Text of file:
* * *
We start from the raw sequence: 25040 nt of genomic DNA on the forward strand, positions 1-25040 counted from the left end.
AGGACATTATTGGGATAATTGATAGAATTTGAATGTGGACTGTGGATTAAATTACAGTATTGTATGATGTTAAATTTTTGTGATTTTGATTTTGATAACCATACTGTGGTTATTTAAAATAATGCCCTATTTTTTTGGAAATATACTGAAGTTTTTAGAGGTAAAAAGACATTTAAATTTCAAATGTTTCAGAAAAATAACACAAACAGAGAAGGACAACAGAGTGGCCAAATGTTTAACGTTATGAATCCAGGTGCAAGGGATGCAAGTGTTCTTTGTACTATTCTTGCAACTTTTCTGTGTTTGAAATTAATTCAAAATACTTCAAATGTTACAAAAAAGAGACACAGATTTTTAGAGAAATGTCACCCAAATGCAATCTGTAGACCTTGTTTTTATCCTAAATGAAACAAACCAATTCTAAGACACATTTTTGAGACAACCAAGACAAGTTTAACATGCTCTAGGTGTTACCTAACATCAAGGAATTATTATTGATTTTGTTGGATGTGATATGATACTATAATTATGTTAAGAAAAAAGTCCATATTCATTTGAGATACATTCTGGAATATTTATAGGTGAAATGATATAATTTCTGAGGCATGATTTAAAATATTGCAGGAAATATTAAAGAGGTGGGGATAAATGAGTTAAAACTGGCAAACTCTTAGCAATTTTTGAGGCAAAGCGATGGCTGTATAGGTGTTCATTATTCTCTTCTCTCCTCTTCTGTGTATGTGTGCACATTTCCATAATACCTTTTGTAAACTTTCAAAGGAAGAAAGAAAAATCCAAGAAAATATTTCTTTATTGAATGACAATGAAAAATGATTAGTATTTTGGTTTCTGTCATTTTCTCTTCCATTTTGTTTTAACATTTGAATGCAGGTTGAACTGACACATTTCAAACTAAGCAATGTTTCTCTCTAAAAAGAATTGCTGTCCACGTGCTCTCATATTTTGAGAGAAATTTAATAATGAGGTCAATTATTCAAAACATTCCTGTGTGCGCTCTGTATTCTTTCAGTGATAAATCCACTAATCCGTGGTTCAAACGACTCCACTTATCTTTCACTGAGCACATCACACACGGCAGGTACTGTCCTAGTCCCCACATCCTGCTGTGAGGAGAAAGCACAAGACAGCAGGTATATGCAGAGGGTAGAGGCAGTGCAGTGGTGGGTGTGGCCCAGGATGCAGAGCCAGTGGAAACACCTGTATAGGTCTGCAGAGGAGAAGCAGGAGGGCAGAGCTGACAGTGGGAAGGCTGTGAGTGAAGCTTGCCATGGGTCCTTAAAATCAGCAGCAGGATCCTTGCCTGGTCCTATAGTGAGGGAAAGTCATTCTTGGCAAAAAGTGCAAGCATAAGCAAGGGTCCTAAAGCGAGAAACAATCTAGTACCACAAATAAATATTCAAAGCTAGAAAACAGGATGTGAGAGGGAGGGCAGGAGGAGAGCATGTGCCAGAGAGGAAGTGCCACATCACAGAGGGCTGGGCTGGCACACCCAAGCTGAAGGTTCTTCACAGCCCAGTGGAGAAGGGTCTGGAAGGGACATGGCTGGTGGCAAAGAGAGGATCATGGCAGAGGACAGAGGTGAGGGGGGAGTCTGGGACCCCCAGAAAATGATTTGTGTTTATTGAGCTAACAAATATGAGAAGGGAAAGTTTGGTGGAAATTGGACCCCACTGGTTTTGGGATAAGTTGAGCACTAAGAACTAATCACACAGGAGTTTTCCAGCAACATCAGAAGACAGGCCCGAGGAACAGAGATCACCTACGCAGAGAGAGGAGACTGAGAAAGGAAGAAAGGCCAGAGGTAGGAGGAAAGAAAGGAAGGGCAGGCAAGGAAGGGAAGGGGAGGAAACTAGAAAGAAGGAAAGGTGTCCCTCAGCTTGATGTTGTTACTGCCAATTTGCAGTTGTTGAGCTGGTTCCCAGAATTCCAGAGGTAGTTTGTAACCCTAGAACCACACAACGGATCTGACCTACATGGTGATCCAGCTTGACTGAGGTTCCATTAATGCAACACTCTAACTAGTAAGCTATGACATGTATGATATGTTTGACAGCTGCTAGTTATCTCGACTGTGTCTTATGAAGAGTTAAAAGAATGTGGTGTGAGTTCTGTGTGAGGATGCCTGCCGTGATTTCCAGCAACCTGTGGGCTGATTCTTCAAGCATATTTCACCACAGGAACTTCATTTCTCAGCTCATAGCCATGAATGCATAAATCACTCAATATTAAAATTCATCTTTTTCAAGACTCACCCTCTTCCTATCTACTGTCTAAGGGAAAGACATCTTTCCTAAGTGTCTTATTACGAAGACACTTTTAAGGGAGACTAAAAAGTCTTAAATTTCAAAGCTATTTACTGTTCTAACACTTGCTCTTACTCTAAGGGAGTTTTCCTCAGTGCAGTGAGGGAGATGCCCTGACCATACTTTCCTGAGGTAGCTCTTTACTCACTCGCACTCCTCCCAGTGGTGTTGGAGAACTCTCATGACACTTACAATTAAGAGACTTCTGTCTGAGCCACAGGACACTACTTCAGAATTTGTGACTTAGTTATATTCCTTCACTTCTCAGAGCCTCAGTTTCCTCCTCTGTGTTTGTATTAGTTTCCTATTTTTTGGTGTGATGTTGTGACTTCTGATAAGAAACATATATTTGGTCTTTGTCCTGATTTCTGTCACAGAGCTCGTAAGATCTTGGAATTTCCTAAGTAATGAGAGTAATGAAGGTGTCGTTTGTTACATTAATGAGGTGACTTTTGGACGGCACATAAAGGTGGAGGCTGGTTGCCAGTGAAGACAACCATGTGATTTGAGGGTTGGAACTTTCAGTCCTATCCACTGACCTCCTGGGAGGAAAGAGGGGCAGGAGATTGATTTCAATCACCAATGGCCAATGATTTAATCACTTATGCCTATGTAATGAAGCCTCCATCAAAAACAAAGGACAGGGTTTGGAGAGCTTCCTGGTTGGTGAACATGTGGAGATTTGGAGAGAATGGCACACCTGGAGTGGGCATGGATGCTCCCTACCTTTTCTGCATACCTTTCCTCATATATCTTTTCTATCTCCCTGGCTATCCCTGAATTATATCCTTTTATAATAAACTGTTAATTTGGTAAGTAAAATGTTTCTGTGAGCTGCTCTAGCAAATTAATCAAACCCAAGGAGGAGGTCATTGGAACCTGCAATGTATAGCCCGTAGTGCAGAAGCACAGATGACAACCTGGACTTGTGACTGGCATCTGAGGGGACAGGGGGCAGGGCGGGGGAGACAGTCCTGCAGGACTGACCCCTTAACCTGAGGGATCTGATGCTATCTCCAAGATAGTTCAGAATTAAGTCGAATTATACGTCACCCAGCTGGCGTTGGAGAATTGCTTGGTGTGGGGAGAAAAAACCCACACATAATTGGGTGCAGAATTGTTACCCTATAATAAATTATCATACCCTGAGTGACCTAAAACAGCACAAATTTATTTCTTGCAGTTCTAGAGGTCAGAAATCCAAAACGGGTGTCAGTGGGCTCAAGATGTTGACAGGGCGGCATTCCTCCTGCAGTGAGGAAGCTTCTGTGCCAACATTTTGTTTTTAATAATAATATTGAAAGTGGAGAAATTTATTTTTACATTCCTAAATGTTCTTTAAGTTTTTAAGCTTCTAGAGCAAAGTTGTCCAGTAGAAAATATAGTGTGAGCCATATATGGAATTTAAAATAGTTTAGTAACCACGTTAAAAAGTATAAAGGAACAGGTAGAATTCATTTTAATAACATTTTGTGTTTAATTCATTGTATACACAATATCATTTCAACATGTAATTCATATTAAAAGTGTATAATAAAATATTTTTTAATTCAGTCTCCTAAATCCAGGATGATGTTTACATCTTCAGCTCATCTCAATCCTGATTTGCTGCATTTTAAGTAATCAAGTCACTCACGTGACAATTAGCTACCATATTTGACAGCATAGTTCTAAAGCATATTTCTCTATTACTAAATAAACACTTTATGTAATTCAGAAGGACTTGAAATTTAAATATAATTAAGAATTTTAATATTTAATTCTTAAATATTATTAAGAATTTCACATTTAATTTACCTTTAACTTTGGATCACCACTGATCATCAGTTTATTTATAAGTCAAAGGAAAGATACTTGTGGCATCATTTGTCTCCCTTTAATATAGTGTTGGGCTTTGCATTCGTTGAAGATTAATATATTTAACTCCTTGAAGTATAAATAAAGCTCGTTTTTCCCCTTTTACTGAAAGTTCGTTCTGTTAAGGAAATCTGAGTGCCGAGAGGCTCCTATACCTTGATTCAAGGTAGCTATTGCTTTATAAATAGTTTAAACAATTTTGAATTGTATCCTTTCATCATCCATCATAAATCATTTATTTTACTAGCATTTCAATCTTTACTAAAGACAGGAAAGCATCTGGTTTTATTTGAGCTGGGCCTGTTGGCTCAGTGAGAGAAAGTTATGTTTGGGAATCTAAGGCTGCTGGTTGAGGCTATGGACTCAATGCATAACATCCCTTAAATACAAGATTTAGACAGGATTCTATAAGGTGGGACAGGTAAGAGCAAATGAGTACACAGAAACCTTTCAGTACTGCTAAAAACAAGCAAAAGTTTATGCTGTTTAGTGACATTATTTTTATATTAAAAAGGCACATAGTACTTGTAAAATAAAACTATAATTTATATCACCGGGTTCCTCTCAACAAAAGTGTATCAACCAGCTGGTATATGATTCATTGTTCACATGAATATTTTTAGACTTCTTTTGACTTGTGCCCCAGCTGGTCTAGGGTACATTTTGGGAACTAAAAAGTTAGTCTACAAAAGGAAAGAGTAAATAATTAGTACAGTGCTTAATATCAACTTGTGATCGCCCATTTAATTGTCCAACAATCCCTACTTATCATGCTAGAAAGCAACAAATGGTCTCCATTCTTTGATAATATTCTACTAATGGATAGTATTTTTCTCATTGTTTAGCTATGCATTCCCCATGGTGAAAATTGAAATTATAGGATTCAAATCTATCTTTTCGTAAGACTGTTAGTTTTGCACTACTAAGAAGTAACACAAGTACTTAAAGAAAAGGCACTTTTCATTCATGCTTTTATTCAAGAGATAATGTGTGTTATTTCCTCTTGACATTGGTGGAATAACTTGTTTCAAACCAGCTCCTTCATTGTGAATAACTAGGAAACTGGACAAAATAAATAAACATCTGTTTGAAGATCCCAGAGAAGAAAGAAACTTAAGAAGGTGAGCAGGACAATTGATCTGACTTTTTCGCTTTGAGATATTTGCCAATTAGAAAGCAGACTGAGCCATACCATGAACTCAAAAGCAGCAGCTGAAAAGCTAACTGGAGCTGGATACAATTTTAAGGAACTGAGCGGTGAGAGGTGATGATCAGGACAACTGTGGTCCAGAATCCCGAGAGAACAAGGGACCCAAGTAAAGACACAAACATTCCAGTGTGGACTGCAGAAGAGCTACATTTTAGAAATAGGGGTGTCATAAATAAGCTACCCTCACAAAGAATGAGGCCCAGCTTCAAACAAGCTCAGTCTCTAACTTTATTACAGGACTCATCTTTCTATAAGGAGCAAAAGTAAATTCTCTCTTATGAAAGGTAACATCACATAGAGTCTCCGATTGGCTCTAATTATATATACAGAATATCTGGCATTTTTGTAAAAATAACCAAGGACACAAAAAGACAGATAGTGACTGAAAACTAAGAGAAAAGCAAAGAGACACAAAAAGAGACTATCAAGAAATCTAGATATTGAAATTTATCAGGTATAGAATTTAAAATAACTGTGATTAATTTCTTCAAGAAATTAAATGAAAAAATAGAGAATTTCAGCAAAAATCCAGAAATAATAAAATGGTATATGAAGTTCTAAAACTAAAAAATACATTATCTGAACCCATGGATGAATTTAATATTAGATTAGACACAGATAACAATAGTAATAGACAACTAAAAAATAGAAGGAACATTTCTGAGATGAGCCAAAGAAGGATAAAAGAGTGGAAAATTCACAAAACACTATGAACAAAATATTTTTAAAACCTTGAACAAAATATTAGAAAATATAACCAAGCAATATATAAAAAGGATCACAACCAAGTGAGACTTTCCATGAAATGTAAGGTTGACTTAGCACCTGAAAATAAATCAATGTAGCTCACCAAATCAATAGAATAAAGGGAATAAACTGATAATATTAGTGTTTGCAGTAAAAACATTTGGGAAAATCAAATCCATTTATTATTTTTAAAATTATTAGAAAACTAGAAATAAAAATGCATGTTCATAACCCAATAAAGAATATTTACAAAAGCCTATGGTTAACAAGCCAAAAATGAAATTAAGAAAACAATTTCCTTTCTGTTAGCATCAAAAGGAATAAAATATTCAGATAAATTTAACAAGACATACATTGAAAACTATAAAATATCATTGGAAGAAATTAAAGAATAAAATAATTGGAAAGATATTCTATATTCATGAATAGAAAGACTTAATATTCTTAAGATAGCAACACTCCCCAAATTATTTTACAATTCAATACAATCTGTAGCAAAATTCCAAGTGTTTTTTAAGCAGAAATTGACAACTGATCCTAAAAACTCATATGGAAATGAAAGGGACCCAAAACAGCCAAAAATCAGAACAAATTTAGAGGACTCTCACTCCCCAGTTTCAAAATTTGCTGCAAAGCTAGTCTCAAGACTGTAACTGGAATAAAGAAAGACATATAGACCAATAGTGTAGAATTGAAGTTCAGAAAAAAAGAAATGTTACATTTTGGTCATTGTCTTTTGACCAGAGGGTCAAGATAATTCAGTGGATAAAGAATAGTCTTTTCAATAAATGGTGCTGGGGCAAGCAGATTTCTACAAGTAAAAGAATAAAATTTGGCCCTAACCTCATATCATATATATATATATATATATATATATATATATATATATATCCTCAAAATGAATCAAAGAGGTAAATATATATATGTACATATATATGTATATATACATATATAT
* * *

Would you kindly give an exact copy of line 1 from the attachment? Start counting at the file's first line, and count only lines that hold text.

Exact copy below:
We start from the raw sequence: 25040 nt of genomic DNA on the forward strand, positions 1-25040 counted from the left end.